Recently I was struck by a news story where Pope Francis came out and said that he was a sinner. For me more importantly he didn’t take the moral high ground of using the Pope’s infallibility to validate his daily decisions but instead reflected that the choices he makes do affect others lives.
I thought what great leadership as by doing this it was challenging all people particularly Catholics to question our daily decisions. How often do I think about how my words and actions can impact on others lives? Maybe next time I need to stop and think before I act or open my mouth because once I have done that I don’t want to regret it but feel what I do contributes positively to someone else’s life.
So thanks to Pope Francis I now realize everything I do has an influence on someone or something hence it is not just about me.
As the Scripture says: In everything, do to others as you would have them do to you; Matthew 7:12
Ever heard the saying “What’s in it for me?”
In this weeks Gospel, Luke 16: 1-13 it is not about the dishonest manager getting back the amount he is owed but maximizing his losses so at least he would get something back.
Like the manager in the parable we need to gather what we can without putting a value on it. The question being how can we ever build relationships if we placing expectations on others?
Hence, we capitalize and achieve our greatest successes when our options are limitless and our outcomes negotiable. We must be careful not to judge others but work in partnership with them so everyone can achieve their goals and no one feels short changed.
I often wonder when people discuss forgiveness what I would consider to be unforgivable if someone hurt me.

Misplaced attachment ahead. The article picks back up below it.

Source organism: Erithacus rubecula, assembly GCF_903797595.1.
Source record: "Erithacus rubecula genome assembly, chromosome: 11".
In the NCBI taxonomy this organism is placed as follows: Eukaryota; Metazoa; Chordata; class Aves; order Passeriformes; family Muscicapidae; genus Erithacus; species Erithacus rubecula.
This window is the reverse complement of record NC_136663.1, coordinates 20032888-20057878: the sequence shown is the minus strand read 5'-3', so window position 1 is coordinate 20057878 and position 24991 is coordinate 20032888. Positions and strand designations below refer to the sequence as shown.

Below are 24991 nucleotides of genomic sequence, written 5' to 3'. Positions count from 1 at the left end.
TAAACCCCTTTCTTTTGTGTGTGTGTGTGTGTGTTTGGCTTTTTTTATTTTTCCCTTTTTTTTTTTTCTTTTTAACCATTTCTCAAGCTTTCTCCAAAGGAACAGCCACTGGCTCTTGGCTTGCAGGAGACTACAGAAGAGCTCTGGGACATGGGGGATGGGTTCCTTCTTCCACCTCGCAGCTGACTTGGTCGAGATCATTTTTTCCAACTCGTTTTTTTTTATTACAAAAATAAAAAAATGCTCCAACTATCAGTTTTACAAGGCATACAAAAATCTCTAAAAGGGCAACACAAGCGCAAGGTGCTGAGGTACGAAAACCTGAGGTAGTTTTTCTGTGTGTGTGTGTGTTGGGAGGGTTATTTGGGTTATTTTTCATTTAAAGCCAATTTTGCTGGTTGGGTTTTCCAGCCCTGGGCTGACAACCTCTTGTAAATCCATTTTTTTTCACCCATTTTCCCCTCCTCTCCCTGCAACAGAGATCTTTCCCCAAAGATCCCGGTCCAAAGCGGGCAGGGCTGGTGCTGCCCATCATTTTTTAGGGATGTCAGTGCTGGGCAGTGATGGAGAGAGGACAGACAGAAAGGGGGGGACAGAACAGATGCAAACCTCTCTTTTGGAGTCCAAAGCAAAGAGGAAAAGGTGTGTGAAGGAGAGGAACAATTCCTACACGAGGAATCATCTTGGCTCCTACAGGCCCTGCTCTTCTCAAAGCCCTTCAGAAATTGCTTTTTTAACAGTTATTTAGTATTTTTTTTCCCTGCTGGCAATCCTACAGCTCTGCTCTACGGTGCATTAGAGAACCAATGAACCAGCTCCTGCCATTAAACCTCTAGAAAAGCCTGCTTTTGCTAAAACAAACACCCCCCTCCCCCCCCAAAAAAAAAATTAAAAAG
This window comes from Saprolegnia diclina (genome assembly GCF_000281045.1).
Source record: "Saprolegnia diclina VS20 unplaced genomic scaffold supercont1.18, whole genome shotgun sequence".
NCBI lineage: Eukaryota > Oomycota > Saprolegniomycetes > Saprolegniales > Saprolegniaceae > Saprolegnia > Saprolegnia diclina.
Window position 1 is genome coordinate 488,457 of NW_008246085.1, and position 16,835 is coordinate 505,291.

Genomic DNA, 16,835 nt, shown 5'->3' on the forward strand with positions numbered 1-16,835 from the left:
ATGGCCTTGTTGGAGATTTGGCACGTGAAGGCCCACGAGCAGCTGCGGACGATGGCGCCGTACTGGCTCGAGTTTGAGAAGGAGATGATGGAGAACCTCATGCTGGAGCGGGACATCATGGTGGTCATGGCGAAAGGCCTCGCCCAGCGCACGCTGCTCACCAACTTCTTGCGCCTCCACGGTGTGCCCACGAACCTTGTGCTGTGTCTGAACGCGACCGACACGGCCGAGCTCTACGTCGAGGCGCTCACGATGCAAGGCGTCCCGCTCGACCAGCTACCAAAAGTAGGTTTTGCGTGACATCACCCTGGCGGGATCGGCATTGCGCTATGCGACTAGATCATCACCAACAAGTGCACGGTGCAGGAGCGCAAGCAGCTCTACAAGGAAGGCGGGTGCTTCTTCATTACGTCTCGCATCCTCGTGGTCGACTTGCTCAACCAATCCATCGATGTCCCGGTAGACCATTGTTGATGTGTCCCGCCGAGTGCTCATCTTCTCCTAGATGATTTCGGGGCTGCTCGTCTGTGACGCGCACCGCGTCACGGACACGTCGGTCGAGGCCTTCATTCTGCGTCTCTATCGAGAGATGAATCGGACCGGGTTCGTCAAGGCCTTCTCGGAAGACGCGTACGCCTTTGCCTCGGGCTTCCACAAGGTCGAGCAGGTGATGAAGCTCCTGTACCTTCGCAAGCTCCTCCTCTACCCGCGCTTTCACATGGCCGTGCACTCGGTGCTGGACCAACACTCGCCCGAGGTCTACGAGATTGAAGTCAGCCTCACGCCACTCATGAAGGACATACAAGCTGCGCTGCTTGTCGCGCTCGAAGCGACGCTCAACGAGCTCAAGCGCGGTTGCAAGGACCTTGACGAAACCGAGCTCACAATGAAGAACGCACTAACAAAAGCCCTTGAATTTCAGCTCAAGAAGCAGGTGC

Jesus in the Parable of the Lost Sheep states there is a need to go after the lost sheep rather than the other ninety-nine righteous persons who need no repentance.
The lost sheep knows they have done something wrong and they need to repent rather they just don’t know how to go about it.
While the ninety-nine righteous sheep feel they have done nothing wrong and neither need to seek forgiveness or forgive others. The status quo remains no need to change.
The point is people who are unwilling to bend will never change while people who are lost and seek forgiveness want to change. Hence, they are worth chasing after.
To often I become focused on the action and the outcome rather then engaging in conversation and building in relationships.
In Mark 11:12-14 Jesus curses the fig tree and says no fruit will be ever born from it.
When I reflect on this scripture I think about why Jesus cured the sick and ate with the sinners because they accepted his message of hope and knew that it was a call to change. Whereas for the non marginalized to accept the message of change required a sacrifice to give to others and not take their life for granted.
To many times if only I had listened to others instead of working on achieving the outcome the missed opportunities of gaining the insights and knowledge that are offered are ignored to attain the goal. Like the fig tree my relationships won’t bear any fruit unless I am motivated by the process, listen to the ideas of others and engage in the relationships that lead to the outcome rather than just focus on goal.